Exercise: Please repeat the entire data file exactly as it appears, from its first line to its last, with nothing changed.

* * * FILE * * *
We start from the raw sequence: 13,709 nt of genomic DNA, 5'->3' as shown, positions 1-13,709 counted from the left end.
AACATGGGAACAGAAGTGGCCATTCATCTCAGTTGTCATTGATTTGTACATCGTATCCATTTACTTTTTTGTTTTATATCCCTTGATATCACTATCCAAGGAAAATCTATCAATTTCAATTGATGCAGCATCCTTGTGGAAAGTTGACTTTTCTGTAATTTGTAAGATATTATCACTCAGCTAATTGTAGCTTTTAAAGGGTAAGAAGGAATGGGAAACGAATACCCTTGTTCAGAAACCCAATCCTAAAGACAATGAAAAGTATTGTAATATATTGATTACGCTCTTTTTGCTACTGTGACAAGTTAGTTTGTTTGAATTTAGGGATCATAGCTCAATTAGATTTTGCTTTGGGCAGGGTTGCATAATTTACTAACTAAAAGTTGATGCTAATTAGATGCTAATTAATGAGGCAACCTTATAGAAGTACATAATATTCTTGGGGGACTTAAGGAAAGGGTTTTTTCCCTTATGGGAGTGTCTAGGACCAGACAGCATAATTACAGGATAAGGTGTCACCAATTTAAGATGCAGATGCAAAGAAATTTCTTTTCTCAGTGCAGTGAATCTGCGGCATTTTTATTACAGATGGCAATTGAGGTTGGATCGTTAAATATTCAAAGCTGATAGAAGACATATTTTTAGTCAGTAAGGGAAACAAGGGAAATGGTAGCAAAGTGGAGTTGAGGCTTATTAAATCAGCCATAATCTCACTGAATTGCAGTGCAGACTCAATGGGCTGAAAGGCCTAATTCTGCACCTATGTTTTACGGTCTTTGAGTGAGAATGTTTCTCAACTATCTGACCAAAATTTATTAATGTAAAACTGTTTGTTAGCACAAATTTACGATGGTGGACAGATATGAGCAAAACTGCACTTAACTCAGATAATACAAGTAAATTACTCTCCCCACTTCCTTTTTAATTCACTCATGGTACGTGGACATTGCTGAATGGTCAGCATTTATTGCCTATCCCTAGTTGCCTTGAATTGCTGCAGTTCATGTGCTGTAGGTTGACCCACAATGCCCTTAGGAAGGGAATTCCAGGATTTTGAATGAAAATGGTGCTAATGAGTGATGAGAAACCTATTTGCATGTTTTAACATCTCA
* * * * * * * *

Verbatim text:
We start from the raw sequence: 13,709 nt of genomic DNA, 5'->3' as shown, positions 1-13,709 counted from the left end.
AACATGGGAACAGAAGTGGCCATTCATCTCAGTTGTCATTGATTTGTACATCGTATCCATTTACTTTTTTGTTTTATATCCCTTGATATCACTATCCAAGGAAAATCTATCAATTTCAATTGATGCAGCATCCTTGTGGAAAGTTGACTTTTCTGTAATTTGTAAGATATTATCACTCAGCTAATTGTAGCTTTTAAAGGGTAAGAAGGAATGGGAAACGAATACCCTTGTTCAGAAACCCAATCCTAAAGACAATGAAAAGTATTGTAATATATTGATTACGCTCTTTTTGCTACTGTGACAAGTTAGTTTGTTTGAATTTAGGGATCATAGCTCAATTAGATTTTGCTTTGGGCAGGGTTGCATAATTTACTAACTAAAAGTTGATGCTAATTAGATGCTAATTAATGAGGCAACCTTATAGAAGTACATAATATTCTTGGGGGACTTAAGGAAAGGGTTTTTTCCCTTATGGGAGTGTCTAGGACCAGACAGCATAATTACAGGATAAGGTGTCACCAATTTAAGATGCAGATGCAAAGAAATTTCTTTTCTCAGTGCAGTGAATCTGCGGCATTTTTATTACAGATGGCAATTGAGGTTGGATCGTTAAATATTCAAAGCTGATAGAAGACATATTTTTAGTCAGTAAGGGAAACAAGGGAAATGGTAGCAAAGTGGAGTTGAGGCTTATTAAATCAGCCATAATCTCACTGAATTGCAGTGCAGACTCAATGGGCTGAAAGGCCTAATTCTGCACCTATGTTTTACGGTCTTTGAGTGAGAATGTTTCTCAACTATCTGACCAAAATTTATTAATGTAAAACTGTTTGTTAGCACAAATTTACGATGGTGGACAGATATGAGCAAAACTGCACTTAACTCAGATAATACAAGTAAATTACTCTCCCCACTTCCTTTTTAATTCACTCATGGTACGTGGACATTGCTGAATGGTCAGCATTTATTGCCTATCCCTAGTTGCCTTGAATTGCTGCAGTTCATGTGCTGTAGGTTGACCCACAATGCCCTTAGGAAGGGAATTCCAGGATTTTGAATGAAAATGGTGCTAATGAGTGATGAGAAACCTATTTGCATGTTTTAACATCTCA